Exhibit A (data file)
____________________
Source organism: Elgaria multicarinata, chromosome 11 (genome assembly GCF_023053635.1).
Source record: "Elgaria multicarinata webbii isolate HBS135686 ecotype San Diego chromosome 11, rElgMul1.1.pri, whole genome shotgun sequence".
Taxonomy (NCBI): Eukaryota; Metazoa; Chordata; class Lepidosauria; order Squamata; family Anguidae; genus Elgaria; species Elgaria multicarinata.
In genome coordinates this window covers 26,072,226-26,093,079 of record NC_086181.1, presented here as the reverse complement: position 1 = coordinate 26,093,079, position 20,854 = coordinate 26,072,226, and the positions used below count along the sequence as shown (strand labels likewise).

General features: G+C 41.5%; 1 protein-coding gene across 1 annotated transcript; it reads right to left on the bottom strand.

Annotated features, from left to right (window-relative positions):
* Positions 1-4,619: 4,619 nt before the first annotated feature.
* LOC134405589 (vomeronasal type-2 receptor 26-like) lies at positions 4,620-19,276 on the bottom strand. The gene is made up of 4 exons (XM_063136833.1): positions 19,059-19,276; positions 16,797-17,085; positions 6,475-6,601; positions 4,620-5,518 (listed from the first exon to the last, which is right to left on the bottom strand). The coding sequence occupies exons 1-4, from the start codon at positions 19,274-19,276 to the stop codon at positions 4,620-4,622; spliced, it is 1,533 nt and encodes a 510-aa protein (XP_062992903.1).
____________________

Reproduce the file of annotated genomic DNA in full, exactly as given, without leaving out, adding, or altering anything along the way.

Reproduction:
Source organism: Elgaria multicarinata, chromosome 11 (genome assembly GCF_023053635.1).
Source record: "Elgaria multicarinata webbii isolate HBS135686 ecotype San Diego chromosome 11, rElgMul1.1.pri, whole genome shotgun sequence".
Taxonomy (NCBI): Eukaryota; Metazoa; Chordata; class Lepidosauria; order Squamata; family Anguidae; genus Elgaria; species Elgaria multicarinata.
In genome coordinates this window covers 26,072,226-26,093,079 of record NC_086181.1, presented here as the reverse complement: position 1 = coordinate 26,093,079, position 20,854 = coordinate 26,072,226, and the positions used below count along the sequence as shown (strand labels likewise).

General features: G+C 41.5%; 1 protein-coding gene across 1 annotated transcript; it reads right to left on the bottom strand.

Annotated features, from left to right (window-relative positions):
* Positions 1-4,619: 4,619 nt before the first annotated feature.
* LOC134405589 (vomeronasal type-2 receptor 26-like) lies at positions 4,620-19,276 on the bottom strand. The gene is made up of 4 exons (XM_063136833.1): positions 19,059-19,276; positions 16,797-17,085; positions 6,475-6,601; positions 4,620-5,518 (listed from the first exon to the last, which is right to left on the bottom strand). The coding sequence occupies exons 1-4, from the start codon at positions 19,274-19,276 to the stop codon at positions 4,620-4,622; spliced, it is 1,533 nt and encodes a 510-aa protein (XP_062992903.1).